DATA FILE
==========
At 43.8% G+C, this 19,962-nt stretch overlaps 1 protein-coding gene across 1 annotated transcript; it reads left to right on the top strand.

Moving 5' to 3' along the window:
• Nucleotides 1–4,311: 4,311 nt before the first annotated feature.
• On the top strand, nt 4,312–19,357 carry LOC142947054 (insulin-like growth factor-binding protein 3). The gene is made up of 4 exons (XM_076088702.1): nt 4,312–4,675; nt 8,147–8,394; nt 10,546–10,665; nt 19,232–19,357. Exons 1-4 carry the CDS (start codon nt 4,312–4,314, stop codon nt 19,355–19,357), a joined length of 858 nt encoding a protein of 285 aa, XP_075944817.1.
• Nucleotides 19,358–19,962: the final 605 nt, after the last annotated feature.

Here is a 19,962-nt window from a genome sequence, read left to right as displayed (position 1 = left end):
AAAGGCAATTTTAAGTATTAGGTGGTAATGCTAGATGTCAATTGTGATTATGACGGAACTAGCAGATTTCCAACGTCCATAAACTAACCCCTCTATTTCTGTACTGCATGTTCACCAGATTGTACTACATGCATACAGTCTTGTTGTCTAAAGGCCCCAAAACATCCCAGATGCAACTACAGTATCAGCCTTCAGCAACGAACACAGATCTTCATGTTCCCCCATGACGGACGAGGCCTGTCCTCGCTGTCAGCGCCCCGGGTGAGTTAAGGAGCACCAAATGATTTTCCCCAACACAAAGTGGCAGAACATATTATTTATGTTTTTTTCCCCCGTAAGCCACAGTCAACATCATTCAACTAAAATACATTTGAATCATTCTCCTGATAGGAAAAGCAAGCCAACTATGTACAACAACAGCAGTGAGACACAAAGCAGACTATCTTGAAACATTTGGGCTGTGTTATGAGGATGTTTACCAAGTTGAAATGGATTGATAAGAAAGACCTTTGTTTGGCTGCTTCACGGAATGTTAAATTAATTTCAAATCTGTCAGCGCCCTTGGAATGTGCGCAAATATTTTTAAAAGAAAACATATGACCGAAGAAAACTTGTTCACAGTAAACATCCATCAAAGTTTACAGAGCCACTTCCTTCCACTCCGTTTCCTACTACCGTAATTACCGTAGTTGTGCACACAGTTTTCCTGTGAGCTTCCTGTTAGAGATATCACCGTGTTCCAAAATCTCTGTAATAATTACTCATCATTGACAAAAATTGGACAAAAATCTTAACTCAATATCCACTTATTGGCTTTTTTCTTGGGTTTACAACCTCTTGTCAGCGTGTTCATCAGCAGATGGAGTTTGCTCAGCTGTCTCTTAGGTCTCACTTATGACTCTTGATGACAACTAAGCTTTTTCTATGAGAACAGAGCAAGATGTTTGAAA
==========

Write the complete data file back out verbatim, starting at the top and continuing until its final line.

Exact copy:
At 43.8% G+C, this 19,962-nt stretch overlaps 1 protein-coding gene across 1 annotated transcript; it reads left to right on the top strand.

Moving 5' to 3' along the window:
• Nucleotides 1–4,311: 4,311 nt before the first annotated feature.
• On the top strand, nt 4,312–19,357 carry LOC142947054 (insulin-like growth factor-binding protein 3). The gene is made up of 4 exons (XM_076088702.1): nt 4,312–4,675; nt 8,147–8,394; nt 10,546–10,665; nt 19,232–19,357. Exons 1-4 carry the CDS (start codon nt 4,312–4,314, stop codon nt 19,355–19,357), a joined length of 858 nt encoding a protein of 285 aa, XP_075944817.1.
• Nucleotides 19,358–19,962: the final 605 nt, after the last annotated feature.

Here is a 19,962-nt window from a genome sequence, read left to right as displayed (position 1 = left end):
AAAGGCAATTTTAAGTATTAGGTGGTAATGCTAGATGTCAATTGTGATTATGACGGAACTAGCAGATTTCCAACGTCCATAAACTAACCCCTCTATTTCTGTACTGCATGTTCACCAGATTGTACTACATGCATACAGTCTTGTTGTCTAAAGGCCCCAAAACATCCCAGATGCAACTACAGTATCAGCCTTCAGCAACGAACACAGATCTTCATGTTCCCCCATGACGGACGAGGCCTGTCCTCGCTGTCAGCGCCCCGGGTGAGTTAAGGAGCACCAAATGATTTTCCCCAACACAAAGTGGCAGAACATATTATTTATGTTTTTTTCCCCCGTAAGCCACAGTCAACATCATTCAACTAAAATACATTTGAATCATTCTCCTGATAGGAAAAGCAAGCCAACTATGTACAACAACAGCAGTGAGACACAAAGCAGACTATCTTGAAACATTTGGGCTGTGTTATGAGGATGTTTACCAAGTTGAAATGGATTGATAAGAAAGACCTTTGTTTGGCTGCTTCACGGAATGTTAAATTAATTTCAAATCTGTCAGCGCCCTTGGAATGTGCGCAAATATTTTTAAAAGAAAACATATGACCGAAGAAAACTTGTTCACAGTAAACATCCATCAAAGTTTACAGAGCCACTTCCTTCCACTCCGTTTCCTACTACCGTAATTACCGTAGTTGTGCACACAGTTTTCCTGTGAGCTTCCTGTTAGAGATATCACCGTGTTCCAAAATCTCTGTAATAATTACTCATCATTGACAAAAATTGGACAAAAATCTTAACTCAATATCCACTTATTGGCTTTTTTCTTGGGTTTACAACCTCTTGTCAGCGTGTTCATCAGCAGATGGAGTTTGCTCAGCTGTCTCTTAGGTCTCACTTATGACTCTTGATGACAACTAAGCTTTTTCTATGAGAACAGAGCAAGATGTTTGAAA